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Mutual Funds—A Primer  
Learn some of the basics about this popular investment option.


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FinancialThe thought of dealing with household finances and retirement planning is enough to make many people cringe. As if the whole experience isn't intimidating enough, you're immediately bombarded with an entire dictionary of puzzling concepts and jargon that's enough to make anyone's head spin. From Keogh Plans, Roth IRAs and 401(k) to SEPs and 403(b) tax-sheltered annuities, just keeping all the options and definitions straight is a considerable task in itself. But knowledge is a great weapon, and a great way to develop a comfort level with the wide variety of concepts is to take a look at each one and develop a basic understanding of how each works. After educating yourself on the options, you'll be able to breathe a bit easier when the buzzwords begin to fly.

For those just starting to save for retirement or making the initial steps toward starting a retirement plan, one of the most common investment options that will be presented is the mutual fund. The Securities and Exchange Commission (SEC) describes a mutual fund as "a company that pools money from many investors and invests the money in stocks, bonds, short-term money-market instruments, other securities or assets, or some combination of these investments." In other words, a mutual fund is comprised of many different financial elements and buying a share in the mutual fund is like buying a small part of each of those individual elements. When you hear the term "portfolio" used in conjunction with mutual funds, it is referring to the combined holdings that the mutual fund owns. When you buy a share of a mutual fund, you are buying a proportionate ownership of the fund's holdings (for example: 1/10,000th if there were 10,000 shares available) and a proportionate share of any income those holdings generate.

FinancialAs with any investment option, mutual funds have their own advantages and disadvantages. On the good side, the SEC notes that:

  • Mutual funds are professionally managed meaning there are a number of financial professionals researching, selecting, and monitoring the various securities purchased by the fund.
  • Mutual funds are a way to achieve diversification. In other words, you "don't put all your eggs in one basket." Your investment is spread across a wide range of companies in different fields and market sectors.
  • There are a variety of mutual funds and many are designed for investors who don't have a lot of money to invest. This often results in low dollar amounts for initial purchases.
  • Mutual funds are liquid, meaning a mutual fund investor can redeem his or her shares at the current net asset value (NAV)—the price an investor pays for a mutual fund share.

FinancialOn the downside, the SEC notes that mutual funds have disadvantages including:

  • Investors must pay sales charges, annual fees, and other expenses regardless of how the fund performs.
  • Since a fund's managers are constantly monitoring and changing its makeup, it is difficult for an individual investor to know the exact composition of a fund's portfolio at any given time. An individual investor also has no input into which securities the fund manager buys or sells.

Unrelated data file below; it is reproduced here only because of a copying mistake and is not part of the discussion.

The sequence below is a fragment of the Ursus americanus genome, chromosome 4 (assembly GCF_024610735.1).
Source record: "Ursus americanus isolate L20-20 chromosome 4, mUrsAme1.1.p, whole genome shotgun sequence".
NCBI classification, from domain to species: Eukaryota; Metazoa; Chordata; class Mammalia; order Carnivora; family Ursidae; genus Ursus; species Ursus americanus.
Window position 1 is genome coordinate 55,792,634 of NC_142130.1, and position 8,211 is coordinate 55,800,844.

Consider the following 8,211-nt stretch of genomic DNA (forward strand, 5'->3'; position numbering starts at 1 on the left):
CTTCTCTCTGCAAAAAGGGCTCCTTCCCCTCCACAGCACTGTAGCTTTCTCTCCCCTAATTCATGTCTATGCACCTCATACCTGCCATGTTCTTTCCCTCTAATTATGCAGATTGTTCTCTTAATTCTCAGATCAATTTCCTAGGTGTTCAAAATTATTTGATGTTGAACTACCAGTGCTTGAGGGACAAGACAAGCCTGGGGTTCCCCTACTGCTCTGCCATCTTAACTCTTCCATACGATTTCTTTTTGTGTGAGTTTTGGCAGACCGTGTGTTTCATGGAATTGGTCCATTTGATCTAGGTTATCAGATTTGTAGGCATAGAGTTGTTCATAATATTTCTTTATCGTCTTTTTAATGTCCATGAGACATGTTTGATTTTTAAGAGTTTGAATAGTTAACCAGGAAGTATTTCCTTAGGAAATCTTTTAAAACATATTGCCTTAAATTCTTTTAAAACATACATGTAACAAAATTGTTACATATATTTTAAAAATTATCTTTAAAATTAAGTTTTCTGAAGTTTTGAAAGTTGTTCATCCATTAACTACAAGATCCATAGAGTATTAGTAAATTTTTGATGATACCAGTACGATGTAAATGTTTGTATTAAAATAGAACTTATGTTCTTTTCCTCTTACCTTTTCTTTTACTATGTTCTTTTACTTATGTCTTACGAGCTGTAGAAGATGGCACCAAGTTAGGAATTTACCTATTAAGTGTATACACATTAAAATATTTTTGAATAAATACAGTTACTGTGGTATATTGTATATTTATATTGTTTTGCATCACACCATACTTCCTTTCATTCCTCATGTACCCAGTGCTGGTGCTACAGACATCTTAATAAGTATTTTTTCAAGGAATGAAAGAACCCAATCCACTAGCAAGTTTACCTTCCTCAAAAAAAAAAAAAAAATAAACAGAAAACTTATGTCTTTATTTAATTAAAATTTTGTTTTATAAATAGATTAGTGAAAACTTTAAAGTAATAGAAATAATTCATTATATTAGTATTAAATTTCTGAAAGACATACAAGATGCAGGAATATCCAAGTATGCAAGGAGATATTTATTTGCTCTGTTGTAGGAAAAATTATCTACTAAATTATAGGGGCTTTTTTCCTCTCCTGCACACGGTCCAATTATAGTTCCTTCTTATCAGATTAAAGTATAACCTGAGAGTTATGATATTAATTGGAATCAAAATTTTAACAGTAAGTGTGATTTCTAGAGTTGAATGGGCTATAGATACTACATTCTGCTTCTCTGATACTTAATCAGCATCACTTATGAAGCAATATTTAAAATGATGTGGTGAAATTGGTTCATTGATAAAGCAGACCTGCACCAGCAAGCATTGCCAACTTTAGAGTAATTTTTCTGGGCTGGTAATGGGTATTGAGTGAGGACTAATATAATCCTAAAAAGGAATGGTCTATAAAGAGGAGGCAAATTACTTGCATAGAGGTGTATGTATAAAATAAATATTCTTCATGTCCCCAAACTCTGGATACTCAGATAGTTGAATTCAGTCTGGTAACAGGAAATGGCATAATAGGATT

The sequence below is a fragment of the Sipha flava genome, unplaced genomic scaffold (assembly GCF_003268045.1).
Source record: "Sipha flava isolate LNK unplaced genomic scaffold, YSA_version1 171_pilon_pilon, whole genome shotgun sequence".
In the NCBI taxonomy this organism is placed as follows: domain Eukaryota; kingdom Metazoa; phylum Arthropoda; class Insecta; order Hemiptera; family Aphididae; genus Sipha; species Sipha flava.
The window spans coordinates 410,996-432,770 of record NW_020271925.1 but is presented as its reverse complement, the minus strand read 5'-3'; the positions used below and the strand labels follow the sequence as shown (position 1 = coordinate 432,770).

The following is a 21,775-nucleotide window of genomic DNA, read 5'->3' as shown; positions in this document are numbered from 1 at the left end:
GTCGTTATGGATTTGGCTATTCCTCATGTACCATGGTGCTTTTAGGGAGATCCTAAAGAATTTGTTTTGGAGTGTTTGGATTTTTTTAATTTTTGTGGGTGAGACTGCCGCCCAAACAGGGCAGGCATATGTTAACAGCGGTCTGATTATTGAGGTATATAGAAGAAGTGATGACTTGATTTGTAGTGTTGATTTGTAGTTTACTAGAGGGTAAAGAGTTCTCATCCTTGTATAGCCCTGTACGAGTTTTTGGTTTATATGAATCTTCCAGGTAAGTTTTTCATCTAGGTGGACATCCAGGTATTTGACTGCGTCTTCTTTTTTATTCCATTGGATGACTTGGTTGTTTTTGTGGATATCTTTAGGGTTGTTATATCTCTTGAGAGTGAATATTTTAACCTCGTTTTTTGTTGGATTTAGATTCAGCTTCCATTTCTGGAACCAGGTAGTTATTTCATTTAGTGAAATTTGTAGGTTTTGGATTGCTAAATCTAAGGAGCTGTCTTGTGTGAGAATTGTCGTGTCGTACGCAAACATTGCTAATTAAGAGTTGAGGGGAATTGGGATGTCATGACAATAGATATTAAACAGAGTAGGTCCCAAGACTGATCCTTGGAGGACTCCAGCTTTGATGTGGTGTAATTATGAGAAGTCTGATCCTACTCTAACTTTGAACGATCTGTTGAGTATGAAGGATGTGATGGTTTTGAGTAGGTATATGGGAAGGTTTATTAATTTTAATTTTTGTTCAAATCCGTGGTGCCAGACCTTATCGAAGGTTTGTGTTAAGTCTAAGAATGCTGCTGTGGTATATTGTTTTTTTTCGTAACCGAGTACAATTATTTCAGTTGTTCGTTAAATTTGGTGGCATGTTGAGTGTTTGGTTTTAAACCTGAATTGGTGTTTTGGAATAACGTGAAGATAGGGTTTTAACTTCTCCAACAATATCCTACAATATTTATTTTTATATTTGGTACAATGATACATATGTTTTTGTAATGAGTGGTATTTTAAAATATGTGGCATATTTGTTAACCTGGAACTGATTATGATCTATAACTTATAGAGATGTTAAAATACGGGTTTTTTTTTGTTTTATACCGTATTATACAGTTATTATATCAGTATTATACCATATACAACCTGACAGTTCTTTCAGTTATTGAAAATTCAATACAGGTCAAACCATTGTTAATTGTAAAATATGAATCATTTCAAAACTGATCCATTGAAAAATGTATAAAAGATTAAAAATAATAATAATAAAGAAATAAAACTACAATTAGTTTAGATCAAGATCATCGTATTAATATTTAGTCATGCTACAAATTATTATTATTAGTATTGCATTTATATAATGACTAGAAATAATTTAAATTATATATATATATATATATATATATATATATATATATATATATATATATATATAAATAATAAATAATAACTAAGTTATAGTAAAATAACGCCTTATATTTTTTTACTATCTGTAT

• Unlike individual stocks, mutual fund share prices are typically not available in real-time. Mutual funds must generally calculate their net asset value at least once each business day, which is typically done after the daily close of the major US stock exchanges.

Now that banks and insurance companies are able to offer more financial products to their customers, you must keep in mind that investment options, such as mutual funds, are different than savings and checking account deposits. Bank deposits are typically insured against loss by the FDIC up to a certain dollar amount. Investments like mutual funds, are not deposits and are not insured and protected (like bank deposits) by the FDIC even though they may be offered through a bank. Any money you place in such a fund is subject to investment risk including the possible loss of your principal (the amount you invested).

You work hard for your money and retirement planning is a responsibility each of us must undertake. Don't be afraid to do your own research and ask questions. The only stupid question is the one that wasn't asked. With a solid base of information and financial knowledge, you'll be more comfortable and confident in making sound financial decisions to establish a secure future for yourself and your family.

Always consult with your financial advisor and tax consultant before undertaking any investment plans

Federal Deposit Insurance Corporation—
US Securities and Exchange Commission—

Articles are provided for the general interest of our readers. Gerber Life Insurance is not responsible for any content and recommends that you consult the appropriate professional with any questions or concerns you may have concerning any financial or health related issues.

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